Amit Parmessur – Two Poems
A Sun-Drenched Morning
The great plain is green, busy and talkative.
It’s a melodious cacophony; every life is alive.
And one hears oftentimes, like a blissful purr,
some pampered cat in the corner of a wood.
Under our feet, there are lots of new gossips.
Spring has revived every single bloom.
The trees look so majestic on the horizon,
their foliage as lush as fleecy clouds.
The sun is large and bright and seems to dally.
He looks so real in the colorful sky.
He has run his protective look over the land
and sown the magic of rebirth everywhere.
And on us fall the relaxing rays he shoots forth,
like glitters waiting for us round future bends,
and the dew brightens close by, so magnificently,
with beautiful reflections of our jolly faces.
Such a sun-kissed morning for the small birds!
A warm wind sighs and runs along the clearing;
in the haven of their dry and homely cradles,
they no more need to stand on their frozen legs.
In the huge trees that the yellow sun has clothed,
they are here, all bubbly, ready to fly;
with their carefree eye they watch the morning,
no more waiting for the day which doesn’t come.
The animals still alive in the forest of my memories are cut into two – diagonally – by a scarlet river which connects the cold earth to a sky filled with bright stars. In a clear looking glass, upper left, there are feisty – fiery scorpions; I remember how they would move their large pincers and poise their long tails in the kitchen that smelled of burnt wood and oily concrete. These scorpions stung fearlessness into me.
Just below, in a steady flame, there are peppy sewage worms. How fun it was digging and putting them in our dirty plastic bottle, amidst odors and cowards. I could cut a convenient bait for anyone. I would never fish. By hook or by crook, these worms taught me how to wriggle away from nausea.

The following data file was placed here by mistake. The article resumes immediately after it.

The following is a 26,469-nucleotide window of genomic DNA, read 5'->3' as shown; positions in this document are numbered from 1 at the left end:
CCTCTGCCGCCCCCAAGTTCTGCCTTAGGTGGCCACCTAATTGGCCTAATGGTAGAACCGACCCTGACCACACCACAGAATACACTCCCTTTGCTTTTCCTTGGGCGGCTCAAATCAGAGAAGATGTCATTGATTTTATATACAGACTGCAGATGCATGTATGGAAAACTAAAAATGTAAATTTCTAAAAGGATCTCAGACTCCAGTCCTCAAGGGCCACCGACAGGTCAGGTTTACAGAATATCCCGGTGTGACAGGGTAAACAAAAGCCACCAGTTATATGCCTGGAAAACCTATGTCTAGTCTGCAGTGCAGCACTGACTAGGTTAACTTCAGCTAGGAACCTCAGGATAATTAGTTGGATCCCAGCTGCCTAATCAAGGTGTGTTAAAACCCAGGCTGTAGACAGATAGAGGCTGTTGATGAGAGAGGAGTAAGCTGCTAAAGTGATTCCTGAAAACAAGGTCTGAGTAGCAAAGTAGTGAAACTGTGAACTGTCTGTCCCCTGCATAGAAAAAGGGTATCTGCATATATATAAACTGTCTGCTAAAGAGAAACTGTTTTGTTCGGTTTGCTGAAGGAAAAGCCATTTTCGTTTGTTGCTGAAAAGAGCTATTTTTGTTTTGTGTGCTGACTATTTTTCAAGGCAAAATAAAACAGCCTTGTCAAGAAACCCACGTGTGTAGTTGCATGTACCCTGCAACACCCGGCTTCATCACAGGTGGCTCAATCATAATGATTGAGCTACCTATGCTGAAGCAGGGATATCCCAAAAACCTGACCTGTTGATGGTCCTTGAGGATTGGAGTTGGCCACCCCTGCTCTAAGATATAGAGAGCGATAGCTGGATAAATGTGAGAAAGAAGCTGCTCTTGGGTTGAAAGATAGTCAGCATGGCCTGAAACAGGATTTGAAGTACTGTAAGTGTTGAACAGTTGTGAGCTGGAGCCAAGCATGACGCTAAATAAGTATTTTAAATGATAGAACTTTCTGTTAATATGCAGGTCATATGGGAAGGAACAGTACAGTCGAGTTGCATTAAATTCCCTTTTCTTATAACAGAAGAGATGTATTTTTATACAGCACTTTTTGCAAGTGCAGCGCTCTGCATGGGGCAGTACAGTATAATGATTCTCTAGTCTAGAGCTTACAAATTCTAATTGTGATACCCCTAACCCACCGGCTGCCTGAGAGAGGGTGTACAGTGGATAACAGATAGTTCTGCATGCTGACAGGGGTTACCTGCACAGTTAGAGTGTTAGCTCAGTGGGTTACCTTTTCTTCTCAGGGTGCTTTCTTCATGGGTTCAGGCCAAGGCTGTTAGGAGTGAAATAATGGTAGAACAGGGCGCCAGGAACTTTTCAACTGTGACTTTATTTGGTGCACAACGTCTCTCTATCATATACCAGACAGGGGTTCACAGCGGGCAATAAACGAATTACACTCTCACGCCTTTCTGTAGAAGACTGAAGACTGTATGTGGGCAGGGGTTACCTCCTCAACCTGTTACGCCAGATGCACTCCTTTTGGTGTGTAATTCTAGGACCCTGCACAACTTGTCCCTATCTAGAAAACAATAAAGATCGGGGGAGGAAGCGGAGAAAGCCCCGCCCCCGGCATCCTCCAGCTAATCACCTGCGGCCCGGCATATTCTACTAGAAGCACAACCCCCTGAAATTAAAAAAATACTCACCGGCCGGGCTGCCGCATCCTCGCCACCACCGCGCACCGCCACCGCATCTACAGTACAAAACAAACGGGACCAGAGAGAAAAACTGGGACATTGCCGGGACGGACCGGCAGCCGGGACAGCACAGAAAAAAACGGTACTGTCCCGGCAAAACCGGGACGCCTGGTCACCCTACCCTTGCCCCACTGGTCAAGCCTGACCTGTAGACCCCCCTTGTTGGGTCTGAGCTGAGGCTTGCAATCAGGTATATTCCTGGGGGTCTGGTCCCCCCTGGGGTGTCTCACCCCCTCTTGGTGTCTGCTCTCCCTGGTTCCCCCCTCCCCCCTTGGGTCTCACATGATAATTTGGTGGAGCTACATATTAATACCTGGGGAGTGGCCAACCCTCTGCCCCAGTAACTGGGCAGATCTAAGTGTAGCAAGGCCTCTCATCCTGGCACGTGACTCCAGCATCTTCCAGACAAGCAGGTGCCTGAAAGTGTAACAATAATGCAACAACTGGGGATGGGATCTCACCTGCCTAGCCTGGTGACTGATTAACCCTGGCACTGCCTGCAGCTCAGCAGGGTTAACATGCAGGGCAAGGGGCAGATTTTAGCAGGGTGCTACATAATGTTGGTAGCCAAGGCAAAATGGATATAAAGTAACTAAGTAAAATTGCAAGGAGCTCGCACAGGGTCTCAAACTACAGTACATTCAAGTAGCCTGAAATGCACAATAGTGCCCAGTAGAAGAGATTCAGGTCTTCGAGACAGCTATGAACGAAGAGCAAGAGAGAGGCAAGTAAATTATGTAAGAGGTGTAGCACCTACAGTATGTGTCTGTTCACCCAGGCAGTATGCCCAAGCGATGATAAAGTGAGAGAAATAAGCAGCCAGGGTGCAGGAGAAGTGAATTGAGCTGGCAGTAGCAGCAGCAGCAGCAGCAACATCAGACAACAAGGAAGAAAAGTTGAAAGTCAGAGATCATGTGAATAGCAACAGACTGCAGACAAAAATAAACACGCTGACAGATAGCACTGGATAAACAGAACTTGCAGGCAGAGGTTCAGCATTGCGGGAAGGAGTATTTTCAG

Now, imagine a huge frog sitting on another, in harsh chocolate strokes. The one-story frog or (à la Shakespeare) the beast with two backs, in blue grass, taught me about love by the riverside full of gigantic mango trees. My childhood still sprouts and swims and shouts there in a way I often envy.
Pepper the tableau with oothecae and cockroaches, the red of blood; while smashing and squashing them until I could smell death I always felt more alive than remorseful. Next, lower right, there are moths and mosquitoes. A dozen of them – in a thick, charmed web. Hitting them would boost my confidence and brotherly love, and use up the demon inside me. I was keen to let them know that I was once a victim of witchcraft.
There’s also the poor tilapia lying on an interminable purple road. I stole it from my neighbor’s basin and ran away with it in my pocket on hearing him open his front gate. Childhood folly is about reclaiming what’s yours. Isn’t it? It is. It is not. Whatever—
There are some animals you will not see, of course. But they are there, where the sunbeams quiver, falling torrentially from the tableau’s top.
There are dogs and cats that remind me of tears, going when you love them more. Breathing their last in your quivering hands and buried one beside the other. Especially the thick-tailed cat that sounded like my drunk grandfather. They both died in different ways.
There are rats and goats, both of the same size. Two rats my beloved grandmother told me to chase away from her room before she left us all. I don’t know how they look even today. And I still wonder how three-legged goats can walk along a burning curtain, with a girl looking at them. Everything is covered by a peacock under a mawkish, dripping rainbow. It’s the animal I value the least; I hate vanity, especially my own.
I can’t let it fell my falling forest.
Author’s Statement on Beauty
Beauty is like when you show a fantastic flower to someone, he sees only your finger. To show and to see beauty need time, and innocence.
Amit Parmessur is a poet and a teacher. He has been published in several print and online journals. He lives on one of the most beautiful islands in the world, Mauritius.